At least I'm not as bad as Jeff. He saw a friend's baby and said "Look, it's waving its hind legs!"

Sunday, March 14, 2010

All Hail King Ludd!

Okay, so I have a degree in electrical engineering, I've worked as a UNIX system administrator, I've coded professionally in java, C, and C++, and I'm one of the few remaining people who can cozy up with awk (which is a darned useful language for certain things), perl, and sed. I love my Kindle and my iPod.

All of this is to say that I'm not exactly uncomfortable with technology in general.

So what happens when Rvan selfishly decides to take some time off for the births of Romulus and Remus, leaving me in charge of figuring out who does what, and what is currently in testing, and what problems we still have?

Do I use the expensive project planning software that automatically figures everything out for you?

Of course not. I use a white board. And then I don't even use it as a white board, but as someplace to tape little bits of paper.

Really, this is the only way I can keep even marginally organized.

There's just something about physically moving pieces of paper around that lets things stick in my head. I wonder if the kids growing up today will be the same...

Thursday, March 11, 2010

These Kids Today

Okay, so here's my really important soul-searching question of the day:

What do kids make in art class these days?

Back when I was young, it was simple. You took your allotted chunk of grey clay, smashed it down, folded up the sides, splashed some glaze on it, put it in the kiln, and when it came out you had the perfect Christmas gift for your parents: an ashtray. My parents must have gotten at least twelve of those things between me and my older brothers.

Let's face it, an ashtray is about the limit of most kids' artistic ability with clay. The only step below ashtray on the artistic scale is paperweight, and I think we made a few of those too.

But somewhere in the eight years between me and Jojo the Enforcer, somebody realized that perhaps having young children making ashtrays at school was sending the wrong message. So what will Rvan's soon-to-be-born boys Jack and Daniel make in kindergarten? (Okay, I think Christina nixed that suggestion of mine along with Sam 'n Ella (back before we knew they were going to be boys), Benson and Hedges, and Tom and Jerry. For some strange reason Rvan refuses to tell us what they're going to name the children until they're born. Spoilsport.)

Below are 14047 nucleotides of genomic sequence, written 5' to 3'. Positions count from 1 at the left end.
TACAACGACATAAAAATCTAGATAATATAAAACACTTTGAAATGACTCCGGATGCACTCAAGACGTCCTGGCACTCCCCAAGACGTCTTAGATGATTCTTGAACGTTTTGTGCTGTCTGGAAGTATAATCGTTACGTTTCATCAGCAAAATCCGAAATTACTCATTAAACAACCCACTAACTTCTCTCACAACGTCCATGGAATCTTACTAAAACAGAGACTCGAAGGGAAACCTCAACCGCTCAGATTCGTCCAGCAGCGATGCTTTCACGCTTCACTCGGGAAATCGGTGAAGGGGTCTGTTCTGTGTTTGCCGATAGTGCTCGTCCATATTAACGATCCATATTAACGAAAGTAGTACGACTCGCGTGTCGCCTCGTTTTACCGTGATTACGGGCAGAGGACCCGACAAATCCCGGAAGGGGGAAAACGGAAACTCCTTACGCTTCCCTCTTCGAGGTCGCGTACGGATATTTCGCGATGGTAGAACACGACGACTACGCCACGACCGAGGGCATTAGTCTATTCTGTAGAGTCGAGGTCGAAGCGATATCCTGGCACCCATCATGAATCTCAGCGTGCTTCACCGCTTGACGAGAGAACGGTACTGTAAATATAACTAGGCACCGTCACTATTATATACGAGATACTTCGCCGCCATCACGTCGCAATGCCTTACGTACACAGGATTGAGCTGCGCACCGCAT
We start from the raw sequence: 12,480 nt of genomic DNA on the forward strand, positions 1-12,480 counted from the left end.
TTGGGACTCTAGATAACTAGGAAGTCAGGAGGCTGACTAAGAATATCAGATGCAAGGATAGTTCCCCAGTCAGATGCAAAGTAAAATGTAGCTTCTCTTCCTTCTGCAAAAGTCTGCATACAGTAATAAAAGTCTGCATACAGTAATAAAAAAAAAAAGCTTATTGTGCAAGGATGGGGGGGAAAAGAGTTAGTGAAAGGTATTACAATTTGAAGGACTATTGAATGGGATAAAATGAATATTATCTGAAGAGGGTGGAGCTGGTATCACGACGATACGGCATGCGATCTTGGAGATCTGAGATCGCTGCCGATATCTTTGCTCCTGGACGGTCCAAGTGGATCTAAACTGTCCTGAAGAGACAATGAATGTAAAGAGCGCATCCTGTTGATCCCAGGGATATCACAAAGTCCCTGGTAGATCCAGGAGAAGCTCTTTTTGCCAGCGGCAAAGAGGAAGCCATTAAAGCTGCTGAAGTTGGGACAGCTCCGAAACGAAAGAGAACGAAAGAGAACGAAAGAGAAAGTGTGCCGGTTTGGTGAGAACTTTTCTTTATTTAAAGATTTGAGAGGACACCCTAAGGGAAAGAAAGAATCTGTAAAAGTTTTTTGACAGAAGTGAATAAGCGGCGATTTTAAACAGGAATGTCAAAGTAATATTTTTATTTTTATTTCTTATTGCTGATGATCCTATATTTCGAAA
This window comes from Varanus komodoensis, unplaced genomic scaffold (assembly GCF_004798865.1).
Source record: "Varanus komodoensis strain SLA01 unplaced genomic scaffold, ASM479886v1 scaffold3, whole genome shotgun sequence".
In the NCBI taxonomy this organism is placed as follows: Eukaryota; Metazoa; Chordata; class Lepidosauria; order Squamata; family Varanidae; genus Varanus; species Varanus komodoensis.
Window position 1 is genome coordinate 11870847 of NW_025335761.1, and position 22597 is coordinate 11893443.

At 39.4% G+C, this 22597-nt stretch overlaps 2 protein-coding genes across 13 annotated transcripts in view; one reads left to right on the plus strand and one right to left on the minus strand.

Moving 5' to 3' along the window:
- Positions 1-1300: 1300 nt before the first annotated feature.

Other things my parents would be arrested for today:
  • Driving cross country with my three month old sister unrestrained in a bassinet placed on the floor between the driver and passenger seats.
  • Lawn darts (yep, we had a set)
  • Letting us ride around the neighborhood on our bikes, unsupervised, in the street, without helmets.
  • Buying my brothers pocket knives, which they took to school so they could play mumblety-peg during recess.
At least it wasn't as bad as a friend of mine who was allowed to ride in the open bed of his uncle's pickup truck. He said it wasn't too dangerous as long as you dodged the beer bottles that his uncle threw into the bed after he finished one.

Anyhow, poor Harley and Davidson won't know what they're missing...

Sunday, March 7, 2010

For K-poo, who complained about the negativity in the last post:

(Clicking on it will make it bigger.)

There you go, Karen. Happy now?

Friday, March 5, 2010

There's No Quality Without Metrics

This quality piece of art is hanging near the entrance to my cube:

In case you can't read it, it's titled "Daily Cumulative Stupidity Meter" and it goes from "Start" to "Irritation warning" to "Time to take a riding break" (Heeder's contribution) to "Time to go home" to "Danger! Head may explode".

A Post-it indicates the current level. It's sort of like those signs at the entrance to state parks indicating the fire warning level. Basically, it allows anyone coming to bother me a chance to think again about whether it's really important before they say anything.

My theory is that you should get to go home if the daily level of stupidity has reached a certain level. Sometimes it's your own stupidity, sometimes it's other people's. I've had days where I hit the limit fifteen minutes after walking through the door. (That usually involves conference calls.)

Anyhow, there it is, another piece of art.